Announcing it will deploy a metro-wide WiFi network on the NSW south coast today, telecommunications provider, Snoopa Community, took a swipe at politicians accusing them of "grandstanding" and "outlandish claims" when it comes to broadband services in the bush.
The WiFi network will cover the Shoalhaven and Kiama local government areas with towns such as Vincentia, Minnamurra and Wattamolla getting broadband access for the first time.
According to Snoopa manager, Barry Maguire, the town of Wattamolla hasn't even had mobile coverage before.
He said Snoopa provides infrastructure and will manage the network locally providing communities with a say in its future.
Put simply, the telco provider operates its bush services along the lines of a community bank model.
"Local communities can now do what the carriers have neglected to do for the past decade and reap the benefits of new technology," Maguire said.
The Snoopa catchcry is to empower regional Australia by providing them with access to services without waiting for a city-based telco to roll out new products.
The creator of Snoopa Community, Terry Crews, said he has spent the last three years travelling around regional areas to determine the best solutions for the bush.
He said recent changes to the Australian Broadband Guarantee Scheme has allowed Snoopa to commence the Shoalhaven and Kiama rollout immediately.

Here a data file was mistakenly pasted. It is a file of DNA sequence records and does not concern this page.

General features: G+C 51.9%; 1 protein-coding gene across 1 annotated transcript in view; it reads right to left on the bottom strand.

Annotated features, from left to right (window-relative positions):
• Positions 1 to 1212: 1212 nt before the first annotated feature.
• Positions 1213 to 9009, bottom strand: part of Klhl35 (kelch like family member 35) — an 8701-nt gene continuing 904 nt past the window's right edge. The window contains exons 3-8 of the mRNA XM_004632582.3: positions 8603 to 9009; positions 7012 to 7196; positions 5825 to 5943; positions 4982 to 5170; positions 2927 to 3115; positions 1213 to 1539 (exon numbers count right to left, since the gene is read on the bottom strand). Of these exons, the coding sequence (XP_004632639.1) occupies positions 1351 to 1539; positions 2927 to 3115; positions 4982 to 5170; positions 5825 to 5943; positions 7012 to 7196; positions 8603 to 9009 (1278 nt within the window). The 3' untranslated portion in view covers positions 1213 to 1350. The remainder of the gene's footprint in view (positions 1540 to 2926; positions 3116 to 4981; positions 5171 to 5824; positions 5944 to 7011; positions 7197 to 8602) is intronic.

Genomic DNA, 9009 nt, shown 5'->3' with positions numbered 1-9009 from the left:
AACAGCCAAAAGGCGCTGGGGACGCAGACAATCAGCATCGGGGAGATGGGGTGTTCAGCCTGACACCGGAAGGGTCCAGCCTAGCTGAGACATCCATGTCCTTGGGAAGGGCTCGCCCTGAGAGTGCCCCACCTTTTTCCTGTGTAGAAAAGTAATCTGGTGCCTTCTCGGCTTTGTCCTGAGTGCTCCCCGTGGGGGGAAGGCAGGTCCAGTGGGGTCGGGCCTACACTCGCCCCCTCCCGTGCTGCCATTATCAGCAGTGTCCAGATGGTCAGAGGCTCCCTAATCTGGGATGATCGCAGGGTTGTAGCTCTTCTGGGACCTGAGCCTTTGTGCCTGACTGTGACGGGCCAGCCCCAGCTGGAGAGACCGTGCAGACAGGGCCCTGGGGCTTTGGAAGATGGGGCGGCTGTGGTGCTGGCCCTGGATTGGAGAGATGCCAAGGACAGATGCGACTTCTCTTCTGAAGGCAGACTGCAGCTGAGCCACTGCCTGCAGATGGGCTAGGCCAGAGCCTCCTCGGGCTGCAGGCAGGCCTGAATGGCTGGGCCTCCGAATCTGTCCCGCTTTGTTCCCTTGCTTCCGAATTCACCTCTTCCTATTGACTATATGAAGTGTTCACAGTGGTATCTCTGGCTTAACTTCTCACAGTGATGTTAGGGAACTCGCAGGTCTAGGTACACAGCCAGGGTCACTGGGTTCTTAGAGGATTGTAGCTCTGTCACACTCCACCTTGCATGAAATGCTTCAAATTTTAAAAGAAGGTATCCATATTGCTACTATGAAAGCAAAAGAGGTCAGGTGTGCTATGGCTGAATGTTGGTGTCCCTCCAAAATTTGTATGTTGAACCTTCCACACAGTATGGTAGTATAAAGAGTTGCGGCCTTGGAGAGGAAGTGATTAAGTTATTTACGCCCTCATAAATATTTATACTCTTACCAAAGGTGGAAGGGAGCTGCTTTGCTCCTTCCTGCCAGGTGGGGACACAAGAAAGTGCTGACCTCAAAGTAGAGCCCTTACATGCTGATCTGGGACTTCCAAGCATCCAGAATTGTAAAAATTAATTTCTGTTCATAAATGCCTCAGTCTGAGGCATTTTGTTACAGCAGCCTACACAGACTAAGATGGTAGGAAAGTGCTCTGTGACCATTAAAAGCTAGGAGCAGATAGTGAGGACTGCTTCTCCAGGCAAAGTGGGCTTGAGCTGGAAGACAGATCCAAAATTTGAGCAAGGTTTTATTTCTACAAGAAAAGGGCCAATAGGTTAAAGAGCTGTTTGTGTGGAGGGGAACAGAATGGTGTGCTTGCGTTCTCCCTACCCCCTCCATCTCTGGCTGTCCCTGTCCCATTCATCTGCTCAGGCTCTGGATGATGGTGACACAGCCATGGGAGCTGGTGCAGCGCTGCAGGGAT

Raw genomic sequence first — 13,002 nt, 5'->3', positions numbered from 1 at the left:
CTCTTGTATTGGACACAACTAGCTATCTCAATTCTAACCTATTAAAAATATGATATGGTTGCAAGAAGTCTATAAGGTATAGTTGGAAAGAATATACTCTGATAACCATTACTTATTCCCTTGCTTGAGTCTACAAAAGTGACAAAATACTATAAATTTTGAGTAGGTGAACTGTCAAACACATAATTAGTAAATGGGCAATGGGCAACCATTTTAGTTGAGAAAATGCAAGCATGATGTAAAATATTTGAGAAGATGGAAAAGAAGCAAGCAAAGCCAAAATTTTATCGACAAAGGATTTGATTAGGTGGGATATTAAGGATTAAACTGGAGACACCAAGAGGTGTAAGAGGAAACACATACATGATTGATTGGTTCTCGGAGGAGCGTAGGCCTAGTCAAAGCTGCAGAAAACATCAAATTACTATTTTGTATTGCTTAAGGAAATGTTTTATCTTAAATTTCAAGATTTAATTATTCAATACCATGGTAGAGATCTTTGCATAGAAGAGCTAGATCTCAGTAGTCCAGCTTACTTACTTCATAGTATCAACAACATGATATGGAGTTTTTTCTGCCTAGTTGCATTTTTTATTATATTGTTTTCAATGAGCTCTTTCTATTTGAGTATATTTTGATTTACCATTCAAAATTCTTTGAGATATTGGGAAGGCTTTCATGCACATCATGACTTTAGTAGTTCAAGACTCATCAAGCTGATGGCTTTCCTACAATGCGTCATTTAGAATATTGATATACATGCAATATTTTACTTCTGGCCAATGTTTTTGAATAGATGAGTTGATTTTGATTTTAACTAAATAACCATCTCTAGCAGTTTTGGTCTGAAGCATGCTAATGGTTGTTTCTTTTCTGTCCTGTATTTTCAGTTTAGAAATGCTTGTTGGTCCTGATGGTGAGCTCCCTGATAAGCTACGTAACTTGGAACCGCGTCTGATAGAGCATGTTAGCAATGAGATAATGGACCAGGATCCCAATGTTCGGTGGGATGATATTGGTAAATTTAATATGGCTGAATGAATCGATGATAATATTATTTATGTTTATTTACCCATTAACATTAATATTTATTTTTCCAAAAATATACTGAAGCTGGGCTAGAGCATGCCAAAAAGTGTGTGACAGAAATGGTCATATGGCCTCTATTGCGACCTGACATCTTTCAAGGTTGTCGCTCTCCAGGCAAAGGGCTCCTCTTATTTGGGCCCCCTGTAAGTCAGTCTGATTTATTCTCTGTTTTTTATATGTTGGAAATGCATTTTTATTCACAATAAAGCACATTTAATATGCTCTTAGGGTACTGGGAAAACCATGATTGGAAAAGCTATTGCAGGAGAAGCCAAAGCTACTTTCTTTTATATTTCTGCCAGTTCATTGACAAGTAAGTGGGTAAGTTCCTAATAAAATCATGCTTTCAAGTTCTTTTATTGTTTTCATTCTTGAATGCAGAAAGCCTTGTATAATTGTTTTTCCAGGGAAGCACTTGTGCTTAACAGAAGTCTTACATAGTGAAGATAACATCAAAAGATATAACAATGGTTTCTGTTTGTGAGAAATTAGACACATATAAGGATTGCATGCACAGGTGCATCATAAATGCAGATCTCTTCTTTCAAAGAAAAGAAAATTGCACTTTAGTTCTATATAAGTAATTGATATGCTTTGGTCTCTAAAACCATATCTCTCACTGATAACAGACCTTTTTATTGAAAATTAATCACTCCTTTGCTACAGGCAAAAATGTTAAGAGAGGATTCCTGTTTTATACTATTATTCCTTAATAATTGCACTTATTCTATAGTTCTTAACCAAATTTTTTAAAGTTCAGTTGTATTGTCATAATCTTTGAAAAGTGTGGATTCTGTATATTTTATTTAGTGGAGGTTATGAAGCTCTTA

"The Shoalhaven and Kiama areas will be the first to experience speeds of up to 54mbs and take advantage of a new mobile network that will dramatically reduce the cost of mobile calls in the area," he said.
Crews was critical of the recently announced $5 billion-plus pledge by the Labor Party to build a high speed broadband network throughout Australia.
He said the cost of running fibre in regional areas to reach 98 percent of the population would cost more than $8 billion.
"It is a disgrace that politicians can make such outlandish claims and play with the future of the most important service needed in the bush in such a cavalier manner," Crews said.
"It is about time they stopped grandstanding and put some thought into helping the so called two percent of the population that are being treated like second class citizens; from my travels that figure is really closer to five percent."
Prices for broadband services under the network will start at $5 per month and a basic 500 megabyte plan is $25 per month at the maximum speed.
WiFi enabled laptops will have access to the Internet from anywhere in the coverage area.
Calls from Snoopa customers will be free from anywhere in the world. There are over 150,000 free WiFi hotspots around the world and this number is doubling annually.
"Rural communities will have a better service than their city cousins," Crews added.